Feminism in outer space

I have a long-ish commute, and I drive an “affordable” car. Apparently, though,  it has a really good radio, because I think I was picking up a talk show from another planet. The guest and hosts were discussing feminism in the context of the guest’s new book about “God’s 10 Gifts for Women,” and the description of feminism was like nothing I’ve seen on this Earth. Did I mention it was a Christian radio station?

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Miracles and the power of suggestion

According to a story in the New York Times, the placebo effect isn’t just limited to a drug’s expected benefits. People can and do suffer negative side effects as a result of believing they are taking real drugs. It’s called the “nocebo” effect.

In a curious study, a team of Italian gastroenterologists asked people with and without diagnosed lactose intolerance to take lactose for an experiment on its effects on bowel symptoms. But in reality the participants received glucose, which does not harm the gut. Nonetheless, 44 percent of people with known lactose intolerance and 26 percent of those without lactose intolerance complained of gastrointestinal symptoms.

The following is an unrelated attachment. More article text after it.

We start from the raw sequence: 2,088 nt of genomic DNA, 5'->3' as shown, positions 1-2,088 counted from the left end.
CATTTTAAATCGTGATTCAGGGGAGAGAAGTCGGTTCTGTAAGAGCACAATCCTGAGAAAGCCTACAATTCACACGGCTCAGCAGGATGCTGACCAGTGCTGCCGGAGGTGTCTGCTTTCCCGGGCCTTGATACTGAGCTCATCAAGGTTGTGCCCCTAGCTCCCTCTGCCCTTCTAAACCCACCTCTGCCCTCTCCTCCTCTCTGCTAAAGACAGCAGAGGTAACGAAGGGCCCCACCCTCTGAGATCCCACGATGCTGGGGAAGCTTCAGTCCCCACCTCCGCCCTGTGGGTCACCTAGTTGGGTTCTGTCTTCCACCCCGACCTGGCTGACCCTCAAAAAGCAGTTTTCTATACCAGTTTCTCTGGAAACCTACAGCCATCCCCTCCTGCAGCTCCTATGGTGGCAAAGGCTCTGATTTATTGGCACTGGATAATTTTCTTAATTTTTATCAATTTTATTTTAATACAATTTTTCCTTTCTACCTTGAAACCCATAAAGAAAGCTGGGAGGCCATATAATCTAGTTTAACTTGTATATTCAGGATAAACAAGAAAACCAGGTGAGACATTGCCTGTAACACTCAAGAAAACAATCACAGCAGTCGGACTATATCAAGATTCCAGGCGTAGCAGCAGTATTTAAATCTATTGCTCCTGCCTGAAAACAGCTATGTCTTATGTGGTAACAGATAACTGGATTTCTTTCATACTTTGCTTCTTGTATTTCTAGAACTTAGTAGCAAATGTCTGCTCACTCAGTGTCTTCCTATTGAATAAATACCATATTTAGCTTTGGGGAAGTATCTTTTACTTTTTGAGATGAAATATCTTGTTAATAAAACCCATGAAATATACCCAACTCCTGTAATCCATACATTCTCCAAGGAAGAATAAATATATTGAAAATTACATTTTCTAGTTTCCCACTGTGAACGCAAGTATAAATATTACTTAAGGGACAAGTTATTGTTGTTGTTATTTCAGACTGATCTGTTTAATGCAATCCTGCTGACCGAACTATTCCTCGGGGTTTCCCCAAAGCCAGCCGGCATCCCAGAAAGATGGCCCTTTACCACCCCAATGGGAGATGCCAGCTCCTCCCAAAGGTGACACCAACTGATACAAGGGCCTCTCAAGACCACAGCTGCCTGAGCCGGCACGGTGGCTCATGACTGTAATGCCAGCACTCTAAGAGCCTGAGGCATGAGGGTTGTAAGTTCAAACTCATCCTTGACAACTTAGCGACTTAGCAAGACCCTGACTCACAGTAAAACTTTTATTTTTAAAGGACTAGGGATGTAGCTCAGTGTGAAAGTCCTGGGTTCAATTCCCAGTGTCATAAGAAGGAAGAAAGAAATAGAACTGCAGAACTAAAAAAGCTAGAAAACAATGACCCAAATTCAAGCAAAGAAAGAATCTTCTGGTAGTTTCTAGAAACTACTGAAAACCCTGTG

In one remarkable case, a participant in an antidepressant drug trial was given placebo tablets — and then swallowed 26 of them in a suicide attempt. Even though the tablets were harmless, the participant’s blood pressure dropped perilously low.

Is it any wonder that people have reported similarly astonishing effects produced from things like God, or demons? Influencing the imagination can and does produce measurable physical effects on the body, even in the absence of the things that are supposed to be causing them.

Something to think about the next time you’re flipping through the channels and find some shiny clean evangelist “healing” people.

My new favorite religion

For some reason I don’t seem to attract the kind of crank email that, say, PZ Myers gets, but now and then I stumble across a bit of good material. It happened to me this weekend: I was in the store buying vitamins, and noticed that someone had discretely slipped a copy of “Prophetic Observer” into one of the displays. (Talk about a bold witness, eh?) Published by Southwest Radio Ministries and the Southwest Radio Church of the Air, this was a full tabloid-sized four-page newsletter containing a single article: “Do Christians and Muslims Worship the Same God?” by Noah W. Hutchings. And man, it brings the crazy.